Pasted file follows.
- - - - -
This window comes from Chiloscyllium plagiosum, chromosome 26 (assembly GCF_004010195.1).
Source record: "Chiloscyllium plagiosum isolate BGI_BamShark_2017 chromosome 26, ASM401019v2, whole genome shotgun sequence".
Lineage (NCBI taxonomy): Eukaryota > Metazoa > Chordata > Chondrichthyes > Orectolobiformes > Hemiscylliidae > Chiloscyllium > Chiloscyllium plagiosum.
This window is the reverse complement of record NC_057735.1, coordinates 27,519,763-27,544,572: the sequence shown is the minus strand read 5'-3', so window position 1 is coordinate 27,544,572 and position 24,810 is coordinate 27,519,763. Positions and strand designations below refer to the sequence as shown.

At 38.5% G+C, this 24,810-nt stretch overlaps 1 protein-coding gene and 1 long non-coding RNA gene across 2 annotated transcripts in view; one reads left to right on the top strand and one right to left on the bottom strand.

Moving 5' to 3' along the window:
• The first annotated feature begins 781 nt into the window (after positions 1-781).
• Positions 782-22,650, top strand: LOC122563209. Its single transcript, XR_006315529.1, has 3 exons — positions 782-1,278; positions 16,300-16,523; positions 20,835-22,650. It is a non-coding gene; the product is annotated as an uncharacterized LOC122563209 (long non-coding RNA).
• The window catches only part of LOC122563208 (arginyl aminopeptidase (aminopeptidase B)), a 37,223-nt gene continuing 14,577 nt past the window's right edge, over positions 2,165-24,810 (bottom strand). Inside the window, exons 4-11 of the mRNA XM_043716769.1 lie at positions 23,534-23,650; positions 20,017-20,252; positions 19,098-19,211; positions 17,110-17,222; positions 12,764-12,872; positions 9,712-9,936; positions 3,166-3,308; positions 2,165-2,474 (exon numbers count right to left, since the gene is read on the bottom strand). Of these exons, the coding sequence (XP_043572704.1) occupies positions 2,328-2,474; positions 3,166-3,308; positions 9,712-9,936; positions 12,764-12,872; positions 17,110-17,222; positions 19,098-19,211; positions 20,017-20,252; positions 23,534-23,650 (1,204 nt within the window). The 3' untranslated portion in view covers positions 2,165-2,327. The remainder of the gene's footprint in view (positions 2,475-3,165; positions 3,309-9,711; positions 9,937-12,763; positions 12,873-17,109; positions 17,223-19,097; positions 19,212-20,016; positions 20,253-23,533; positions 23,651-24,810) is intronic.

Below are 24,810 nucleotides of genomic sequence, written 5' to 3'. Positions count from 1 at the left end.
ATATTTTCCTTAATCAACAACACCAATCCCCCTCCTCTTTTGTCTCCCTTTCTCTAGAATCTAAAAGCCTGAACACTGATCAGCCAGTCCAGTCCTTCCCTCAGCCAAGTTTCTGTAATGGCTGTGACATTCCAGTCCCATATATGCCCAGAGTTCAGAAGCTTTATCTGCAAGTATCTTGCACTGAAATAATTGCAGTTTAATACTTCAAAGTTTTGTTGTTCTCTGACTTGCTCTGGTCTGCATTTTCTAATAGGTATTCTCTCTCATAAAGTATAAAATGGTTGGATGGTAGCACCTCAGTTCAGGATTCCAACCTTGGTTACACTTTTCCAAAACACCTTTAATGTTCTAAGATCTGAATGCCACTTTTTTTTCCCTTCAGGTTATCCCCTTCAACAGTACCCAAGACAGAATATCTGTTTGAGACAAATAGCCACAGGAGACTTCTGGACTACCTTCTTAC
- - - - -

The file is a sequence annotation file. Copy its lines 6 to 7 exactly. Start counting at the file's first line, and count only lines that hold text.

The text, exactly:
Moving 5' to 3' along the window:
• The first annotated feature begins 781 nt into the window (after positions 1-781).